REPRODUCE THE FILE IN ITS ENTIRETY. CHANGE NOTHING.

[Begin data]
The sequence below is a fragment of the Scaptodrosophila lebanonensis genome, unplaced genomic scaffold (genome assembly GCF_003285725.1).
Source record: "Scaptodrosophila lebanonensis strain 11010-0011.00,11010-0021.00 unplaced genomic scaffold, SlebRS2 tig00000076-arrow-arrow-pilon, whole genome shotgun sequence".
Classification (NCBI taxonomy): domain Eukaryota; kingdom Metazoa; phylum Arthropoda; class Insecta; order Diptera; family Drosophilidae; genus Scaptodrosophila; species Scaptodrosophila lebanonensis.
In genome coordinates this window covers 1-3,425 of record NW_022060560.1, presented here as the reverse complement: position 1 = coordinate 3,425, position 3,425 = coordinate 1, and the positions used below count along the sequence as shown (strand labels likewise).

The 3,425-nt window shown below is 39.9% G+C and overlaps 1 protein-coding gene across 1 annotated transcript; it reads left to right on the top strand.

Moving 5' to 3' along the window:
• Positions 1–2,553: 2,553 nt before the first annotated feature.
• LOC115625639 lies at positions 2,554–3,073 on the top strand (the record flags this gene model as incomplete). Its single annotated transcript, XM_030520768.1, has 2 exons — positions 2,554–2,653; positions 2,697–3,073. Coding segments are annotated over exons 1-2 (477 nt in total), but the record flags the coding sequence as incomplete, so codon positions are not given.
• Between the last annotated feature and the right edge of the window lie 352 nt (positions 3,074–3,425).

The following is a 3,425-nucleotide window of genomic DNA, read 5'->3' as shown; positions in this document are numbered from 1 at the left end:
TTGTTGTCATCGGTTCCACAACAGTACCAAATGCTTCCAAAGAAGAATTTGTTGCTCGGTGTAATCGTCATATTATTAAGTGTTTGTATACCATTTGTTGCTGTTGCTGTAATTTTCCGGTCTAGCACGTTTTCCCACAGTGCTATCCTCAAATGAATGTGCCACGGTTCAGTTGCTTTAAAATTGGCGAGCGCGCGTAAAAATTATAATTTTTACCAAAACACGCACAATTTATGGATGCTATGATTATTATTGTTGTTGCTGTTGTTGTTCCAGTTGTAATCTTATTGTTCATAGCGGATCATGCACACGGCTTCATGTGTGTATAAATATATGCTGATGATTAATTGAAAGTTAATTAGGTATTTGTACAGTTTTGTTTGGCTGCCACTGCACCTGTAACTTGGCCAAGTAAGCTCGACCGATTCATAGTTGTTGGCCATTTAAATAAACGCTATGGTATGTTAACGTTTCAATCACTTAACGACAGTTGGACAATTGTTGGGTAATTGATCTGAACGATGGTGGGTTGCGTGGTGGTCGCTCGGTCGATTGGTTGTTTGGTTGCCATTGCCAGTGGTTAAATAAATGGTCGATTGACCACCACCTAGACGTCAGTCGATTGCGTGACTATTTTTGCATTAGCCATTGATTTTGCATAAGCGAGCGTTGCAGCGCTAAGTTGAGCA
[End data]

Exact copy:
The sequence below is a fragment of the Scaptodrosophila lebanonensis genome, unplaced genomic scaffold (genome assembly GCF_003285725.1).
Source record: "Scaptodrosophila lebanonensis strain 11010-0011.00,11010-0021.00 unplaced genomic scaffold, SlebRS2 tig00000076-arrow-arrow-pilon, whole genome shotgun sequence".
Classification (NCBI taxonomy): domain Eukaryota; kingdom Metazoa; phylum Arthropoda; class Insecta; order Diptera; family Drosophilidae; genus Scaptodrosophila; species Scaptodrosophila lebanonensis.
In genome coordinates this window covers 1-3,425 of record NW_022060560.1, presented here as the reverse complement: position 1 = coordinate 3,425, position 3,425 = coordinate 1, and the positions used below count along the sequence as shown (strand labels likewise).

The 3,425-nt window shown below is 39.9% G+C and overlaps 1 protein-coding gene across 1 annotated transcript; it reads left to right on the top strand.

Moving 5' to 3' along the window:
• Positions 1–2,553: 2,553 nt before the first annotated feature.
• LOC115625639 lies at positions 2,554–3,073 on the top strand (the record flags this gene model as incomplete). Its single annotated transcript, XM_030520768.1, has 2 exons — positions 2,554–2,653; positions 2,697–3,073. Coding segments are annotated over exons 1-2 (477 nt in total), but the record flags the coding sequence as incomplete, so codon positions are not given.
• Between the last annotated feature and the right edge of the window lie 352 nt (positions 3,074–3,425).

The following is a 3,425-nucleotide window of genomic DNA, read 5'->3' as shown; positions in this document are numbered from 1 at the left end:
TTGTTGTCATCGGTTCCACAACAGTACCAAATGCTTCCAAAGAAGAATTTGTTGCTCGGTGTAATCGTCATATTATTAAGTGTTTGTATACCATTTGTTGCTGTTGCTGTAATTTTCCGGTCTAGCACGTTTTCCCACAGTGCTATCCTCAAATGAATGTGCCACGGTTCAGTTGCTTTAAAATTGGCGAGCGCGCGTAAAAATTATAATTTTTACCAAAACACGCACAATTTATGGATGCTATGATTATTATTGTTGTTGCTGTTGTTGTTCCAGTTGTAATCTTATTGTTCATAGCGGATCATGCACACGGCTTCATGTGTGTATAAATATATGCTGATGATTAATTGAAAGTTAATTAGGTATTTGTACAGTTTTGTTTGGCTGCCACTGCACCTGTAACTTGGCCAAGTAAGCTCGACCGATTCATAGTTGTTGGCCATTTAAATAAACGCTATGGTATGTTAACGTTTCAATCACTTAACGACAGTTGGACAATTGTTGGGTAATTGATCTGAACGATGGTGGGTTGCGTGGTGGTCGCTCGGTCGATTGGTTGTTTGGTTGCCATTGCCAGTGGTTAAATAAATGGTCGATTGACCACCACCTAGACGTCAGTCGATTGCGTGACTATTTTTGCATTAGCCATTGATTTTGCATAAGCGAGCGTTGCAGCGCTAAGTTGAGCA